Opponents of Proposition B — primarily labor unions that represent municipal workers — contended that the city erred by placing the measure on the ballot without consulting them. Goldsmith maintained that the meet-and-confer process with unions was not required until the city began to implement its provisions.

    The implementation process is taking place now.

    The City Council recently instituted an interim 401(k)-type plan to offer most new employees, who will not be enrolled in the debt-ridden pension system. The plan was developed in consultation with union officials.

    Negotiations are under way on a permanent retirement benefit.

    Other provisions of Proposition B will be negotiated with the unions later.

    Goldsmith indicates that more lawsuits filed by the unions are likely, as the implementation process continues.

    The importance of having taxpayer-sensitive judges on the courts cannot be overlooked. Here is a question for Legal Insurrection readers to ponder: During elections, how much research do you do on judges?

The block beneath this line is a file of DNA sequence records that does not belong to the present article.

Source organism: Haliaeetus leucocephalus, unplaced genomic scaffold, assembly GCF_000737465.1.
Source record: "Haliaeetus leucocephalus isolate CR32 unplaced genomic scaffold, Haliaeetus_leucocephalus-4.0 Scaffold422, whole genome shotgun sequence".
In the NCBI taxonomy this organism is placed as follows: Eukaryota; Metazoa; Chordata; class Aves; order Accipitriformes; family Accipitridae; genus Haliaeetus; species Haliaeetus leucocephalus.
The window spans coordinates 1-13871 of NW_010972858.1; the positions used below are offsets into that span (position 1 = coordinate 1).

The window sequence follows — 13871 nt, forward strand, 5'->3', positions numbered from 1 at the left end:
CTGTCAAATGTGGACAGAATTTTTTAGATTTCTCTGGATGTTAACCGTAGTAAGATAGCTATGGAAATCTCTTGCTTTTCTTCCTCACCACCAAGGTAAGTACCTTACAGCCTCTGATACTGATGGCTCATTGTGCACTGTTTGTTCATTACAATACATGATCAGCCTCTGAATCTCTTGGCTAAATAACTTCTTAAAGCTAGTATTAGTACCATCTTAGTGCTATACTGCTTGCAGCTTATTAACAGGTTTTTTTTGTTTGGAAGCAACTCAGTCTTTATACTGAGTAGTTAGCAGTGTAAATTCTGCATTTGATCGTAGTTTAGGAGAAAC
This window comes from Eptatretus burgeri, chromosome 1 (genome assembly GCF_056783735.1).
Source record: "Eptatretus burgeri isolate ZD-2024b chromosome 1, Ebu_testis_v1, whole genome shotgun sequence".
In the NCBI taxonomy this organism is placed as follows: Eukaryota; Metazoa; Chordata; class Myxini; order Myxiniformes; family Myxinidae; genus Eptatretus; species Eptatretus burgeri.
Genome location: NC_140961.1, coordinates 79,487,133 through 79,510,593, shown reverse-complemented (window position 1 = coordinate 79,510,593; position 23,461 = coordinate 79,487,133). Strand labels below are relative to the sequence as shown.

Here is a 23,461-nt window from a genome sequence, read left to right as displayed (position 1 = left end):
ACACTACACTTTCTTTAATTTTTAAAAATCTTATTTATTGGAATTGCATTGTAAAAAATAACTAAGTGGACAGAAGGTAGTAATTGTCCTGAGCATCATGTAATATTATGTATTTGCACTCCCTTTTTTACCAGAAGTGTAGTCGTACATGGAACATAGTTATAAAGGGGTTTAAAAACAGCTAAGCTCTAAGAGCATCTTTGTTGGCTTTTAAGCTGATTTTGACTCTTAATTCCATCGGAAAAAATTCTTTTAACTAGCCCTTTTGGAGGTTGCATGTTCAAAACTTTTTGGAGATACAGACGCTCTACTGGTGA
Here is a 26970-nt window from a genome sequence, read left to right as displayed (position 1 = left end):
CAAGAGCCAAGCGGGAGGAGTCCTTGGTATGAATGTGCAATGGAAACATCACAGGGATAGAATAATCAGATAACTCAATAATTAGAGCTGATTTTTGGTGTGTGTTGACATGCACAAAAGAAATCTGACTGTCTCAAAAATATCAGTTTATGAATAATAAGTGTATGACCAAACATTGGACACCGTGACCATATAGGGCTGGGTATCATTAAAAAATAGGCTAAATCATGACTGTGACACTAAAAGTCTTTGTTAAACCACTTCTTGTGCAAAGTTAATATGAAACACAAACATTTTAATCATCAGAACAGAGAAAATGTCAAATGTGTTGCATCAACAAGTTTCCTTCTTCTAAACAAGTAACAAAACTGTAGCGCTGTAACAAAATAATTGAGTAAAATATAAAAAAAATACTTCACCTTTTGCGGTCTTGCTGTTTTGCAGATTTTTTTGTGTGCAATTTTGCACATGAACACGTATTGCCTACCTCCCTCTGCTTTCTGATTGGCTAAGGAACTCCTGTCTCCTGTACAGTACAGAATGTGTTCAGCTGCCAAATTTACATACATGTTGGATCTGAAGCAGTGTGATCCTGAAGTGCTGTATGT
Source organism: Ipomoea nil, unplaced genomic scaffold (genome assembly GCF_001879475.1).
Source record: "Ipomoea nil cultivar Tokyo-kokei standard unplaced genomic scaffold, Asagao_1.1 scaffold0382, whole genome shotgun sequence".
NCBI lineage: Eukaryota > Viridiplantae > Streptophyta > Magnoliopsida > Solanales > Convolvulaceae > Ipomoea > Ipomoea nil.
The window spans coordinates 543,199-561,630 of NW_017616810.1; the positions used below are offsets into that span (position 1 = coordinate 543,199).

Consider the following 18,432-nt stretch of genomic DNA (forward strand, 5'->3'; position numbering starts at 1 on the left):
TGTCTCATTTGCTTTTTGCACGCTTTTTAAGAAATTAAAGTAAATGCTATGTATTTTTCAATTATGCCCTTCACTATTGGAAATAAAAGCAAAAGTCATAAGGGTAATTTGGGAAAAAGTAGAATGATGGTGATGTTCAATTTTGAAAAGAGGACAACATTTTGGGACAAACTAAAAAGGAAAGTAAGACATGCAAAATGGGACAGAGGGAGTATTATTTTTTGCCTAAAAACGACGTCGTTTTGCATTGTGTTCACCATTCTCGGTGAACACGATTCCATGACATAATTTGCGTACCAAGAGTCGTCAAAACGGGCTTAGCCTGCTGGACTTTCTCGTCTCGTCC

One of the most important actions our group of activists in San Diego take is promoting a website that assesses the background and rulings of candidates, the California Judge Voter Guide.  There also is a wealth of information on California judges at Judgepedia.

    A court win over unions is a sign that slowly, the network of information promoted by citizen organizations is having a positive effect — even in my crazy state!

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    Comments


    Leslie, if you ever start your own blog, you can count on me as a founding commenter.

    Ummm, that’s not meant as a threat… :mrgreen:


     
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    snopercod | January 24, 2013 at 3:20 pm

    “During elections, how much research do you do on judges?”

    I usually spend about 30 minutes doing research on each judge, but am convinced I’m the only one in the entire United States that does so. I guess I feel like Hillary, “What difference does it make?”